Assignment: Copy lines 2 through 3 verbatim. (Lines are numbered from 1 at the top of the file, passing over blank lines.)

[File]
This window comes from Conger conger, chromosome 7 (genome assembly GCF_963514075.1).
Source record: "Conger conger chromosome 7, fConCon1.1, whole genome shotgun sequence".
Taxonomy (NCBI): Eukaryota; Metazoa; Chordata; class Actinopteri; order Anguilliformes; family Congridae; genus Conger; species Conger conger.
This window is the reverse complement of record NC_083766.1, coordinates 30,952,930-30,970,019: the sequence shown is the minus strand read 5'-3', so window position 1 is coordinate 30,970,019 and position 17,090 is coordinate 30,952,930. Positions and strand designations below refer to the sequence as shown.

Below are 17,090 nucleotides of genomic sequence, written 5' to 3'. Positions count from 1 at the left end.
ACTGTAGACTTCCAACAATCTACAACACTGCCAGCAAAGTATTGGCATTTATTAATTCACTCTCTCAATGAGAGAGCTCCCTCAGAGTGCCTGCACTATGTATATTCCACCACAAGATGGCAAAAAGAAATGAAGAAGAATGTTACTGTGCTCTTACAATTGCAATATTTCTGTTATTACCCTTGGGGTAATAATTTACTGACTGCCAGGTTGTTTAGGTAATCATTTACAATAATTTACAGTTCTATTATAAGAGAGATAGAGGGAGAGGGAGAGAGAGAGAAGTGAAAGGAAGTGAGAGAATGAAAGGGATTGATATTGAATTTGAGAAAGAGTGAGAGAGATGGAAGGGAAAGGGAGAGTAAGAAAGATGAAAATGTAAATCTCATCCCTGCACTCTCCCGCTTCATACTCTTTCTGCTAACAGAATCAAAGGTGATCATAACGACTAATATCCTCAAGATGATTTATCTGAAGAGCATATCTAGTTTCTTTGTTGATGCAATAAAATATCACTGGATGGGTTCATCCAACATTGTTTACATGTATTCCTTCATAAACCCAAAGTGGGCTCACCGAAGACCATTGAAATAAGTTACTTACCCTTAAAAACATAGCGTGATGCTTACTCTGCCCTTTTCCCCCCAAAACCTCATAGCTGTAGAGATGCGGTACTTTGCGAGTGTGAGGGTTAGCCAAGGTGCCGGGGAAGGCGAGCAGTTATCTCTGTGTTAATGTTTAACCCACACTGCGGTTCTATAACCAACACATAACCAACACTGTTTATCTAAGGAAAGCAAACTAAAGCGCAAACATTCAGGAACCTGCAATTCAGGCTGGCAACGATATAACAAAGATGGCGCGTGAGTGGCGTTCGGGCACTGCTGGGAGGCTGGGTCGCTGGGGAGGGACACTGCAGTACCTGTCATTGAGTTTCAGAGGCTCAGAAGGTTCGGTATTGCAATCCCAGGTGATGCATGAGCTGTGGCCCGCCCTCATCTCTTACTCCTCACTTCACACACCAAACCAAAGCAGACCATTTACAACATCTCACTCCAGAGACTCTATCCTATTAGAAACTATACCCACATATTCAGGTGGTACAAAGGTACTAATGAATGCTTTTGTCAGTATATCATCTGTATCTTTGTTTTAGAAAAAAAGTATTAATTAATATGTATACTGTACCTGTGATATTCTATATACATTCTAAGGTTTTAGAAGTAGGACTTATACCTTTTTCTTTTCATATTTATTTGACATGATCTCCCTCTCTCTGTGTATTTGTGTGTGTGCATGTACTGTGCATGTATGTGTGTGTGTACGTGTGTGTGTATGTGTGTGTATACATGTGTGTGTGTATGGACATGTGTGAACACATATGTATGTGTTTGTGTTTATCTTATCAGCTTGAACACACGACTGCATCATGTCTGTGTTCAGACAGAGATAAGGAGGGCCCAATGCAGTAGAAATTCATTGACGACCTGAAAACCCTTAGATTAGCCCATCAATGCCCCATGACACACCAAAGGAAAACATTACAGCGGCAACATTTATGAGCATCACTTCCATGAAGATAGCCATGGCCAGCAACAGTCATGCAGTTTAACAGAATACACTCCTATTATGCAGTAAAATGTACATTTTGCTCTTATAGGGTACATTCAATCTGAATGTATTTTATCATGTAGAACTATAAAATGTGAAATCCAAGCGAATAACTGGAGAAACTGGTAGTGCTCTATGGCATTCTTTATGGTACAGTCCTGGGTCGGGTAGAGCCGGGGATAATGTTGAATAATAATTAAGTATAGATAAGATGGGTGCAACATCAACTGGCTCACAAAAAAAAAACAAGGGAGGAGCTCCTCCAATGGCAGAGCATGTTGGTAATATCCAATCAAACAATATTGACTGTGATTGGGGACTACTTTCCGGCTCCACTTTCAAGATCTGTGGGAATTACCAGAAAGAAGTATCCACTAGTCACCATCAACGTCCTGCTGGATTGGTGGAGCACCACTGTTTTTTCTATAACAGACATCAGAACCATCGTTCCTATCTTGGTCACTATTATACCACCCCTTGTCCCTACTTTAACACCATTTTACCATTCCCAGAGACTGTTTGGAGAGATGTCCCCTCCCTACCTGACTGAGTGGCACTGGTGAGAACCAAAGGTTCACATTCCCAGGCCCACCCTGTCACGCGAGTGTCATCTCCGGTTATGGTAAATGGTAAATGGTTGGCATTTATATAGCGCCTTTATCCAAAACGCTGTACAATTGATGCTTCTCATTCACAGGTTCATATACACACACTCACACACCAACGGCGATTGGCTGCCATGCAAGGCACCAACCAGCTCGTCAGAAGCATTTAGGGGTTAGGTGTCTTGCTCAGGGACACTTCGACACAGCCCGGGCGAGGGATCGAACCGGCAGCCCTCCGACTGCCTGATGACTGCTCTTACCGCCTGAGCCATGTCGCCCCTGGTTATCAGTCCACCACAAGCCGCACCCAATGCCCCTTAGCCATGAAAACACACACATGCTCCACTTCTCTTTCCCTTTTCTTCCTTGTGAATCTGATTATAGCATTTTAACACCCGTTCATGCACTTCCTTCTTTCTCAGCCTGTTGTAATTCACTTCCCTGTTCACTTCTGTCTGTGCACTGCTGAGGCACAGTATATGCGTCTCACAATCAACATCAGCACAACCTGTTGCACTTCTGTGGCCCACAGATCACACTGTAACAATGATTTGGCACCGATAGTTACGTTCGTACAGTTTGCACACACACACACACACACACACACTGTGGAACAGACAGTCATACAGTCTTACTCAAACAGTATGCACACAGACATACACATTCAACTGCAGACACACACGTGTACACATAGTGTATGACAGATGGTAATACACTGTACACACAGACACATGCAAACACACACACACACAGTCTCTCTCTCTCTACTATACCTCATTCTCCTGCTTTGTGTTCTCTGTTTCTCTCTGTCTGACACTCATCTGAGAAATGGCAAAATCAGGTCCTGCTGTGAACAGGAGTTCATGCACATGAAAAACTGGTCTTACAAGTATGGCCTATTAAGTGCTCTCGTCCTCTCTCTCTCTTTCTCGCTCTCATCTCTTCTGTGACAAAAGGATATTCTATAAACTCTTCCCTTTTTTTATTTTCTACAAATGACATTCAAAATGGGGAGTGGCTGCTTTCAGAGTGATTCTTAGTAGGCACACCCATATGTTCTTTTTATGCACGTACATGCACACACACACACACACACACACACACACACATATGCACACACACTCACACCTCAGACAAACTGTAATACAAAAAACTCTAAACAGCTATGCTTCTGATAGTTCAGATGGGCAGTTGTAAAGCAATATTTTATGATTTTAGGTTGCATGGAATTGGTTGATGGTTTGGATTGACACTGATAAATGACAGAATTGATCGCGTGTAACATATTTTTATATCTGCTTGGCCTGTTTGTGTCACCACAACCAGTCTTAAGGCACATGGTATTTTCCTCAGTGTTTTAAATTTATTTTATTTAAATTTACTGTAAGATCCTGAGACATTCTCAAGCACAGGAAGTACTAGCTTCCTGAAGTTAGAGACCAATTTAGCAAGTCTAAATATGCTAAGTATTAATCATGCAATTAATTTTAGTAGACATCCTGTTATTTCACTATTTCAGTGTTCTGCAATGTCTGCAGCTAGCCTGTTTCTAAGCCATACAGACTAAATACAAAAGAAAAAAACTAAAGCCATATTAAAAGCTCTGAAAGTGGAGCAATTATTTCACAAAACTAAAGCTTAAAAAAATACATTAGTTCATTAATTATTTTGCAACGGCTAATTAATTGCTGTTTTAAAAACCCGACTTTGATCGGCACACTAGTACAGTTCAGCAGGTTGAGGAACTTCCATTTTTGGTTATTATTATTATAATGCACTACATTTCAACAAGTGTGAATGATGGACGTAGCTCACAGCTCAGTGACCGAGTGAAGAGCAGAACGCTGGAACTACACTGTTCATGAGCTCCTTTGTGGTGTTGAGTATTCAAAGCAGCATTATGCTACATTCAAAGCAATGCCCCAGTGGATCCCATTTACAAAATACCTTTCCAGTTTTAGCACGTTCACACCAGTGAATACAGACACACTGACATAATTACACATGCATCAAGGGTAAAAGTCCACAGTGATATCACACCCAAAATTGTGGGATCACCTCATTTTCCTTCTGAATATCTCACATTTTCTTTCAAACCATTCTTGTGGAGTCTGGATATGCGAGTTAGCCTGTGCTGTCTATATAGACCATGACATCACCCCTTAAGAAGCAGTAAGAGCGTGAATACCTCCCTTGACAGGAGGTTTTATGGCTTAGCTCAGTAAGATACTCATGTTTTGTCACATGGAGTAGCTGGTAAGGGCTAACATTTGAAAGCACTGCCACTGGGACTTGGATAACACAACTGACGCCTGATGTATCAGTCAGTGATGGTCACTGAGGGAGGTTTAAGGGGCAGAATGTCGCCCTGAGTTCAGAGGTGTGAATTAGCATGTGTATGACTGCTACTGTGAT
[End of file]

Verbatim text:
Source record: "Conger conger chromosome 7, fConCon1.1, whole genome shotgun sequence".
Taxonomy (NCBI): Eukaryota; Metazoa; Chordata; class Actinopteri; order Anguilliformes; family Congridae; genus Conger; species Conger conger.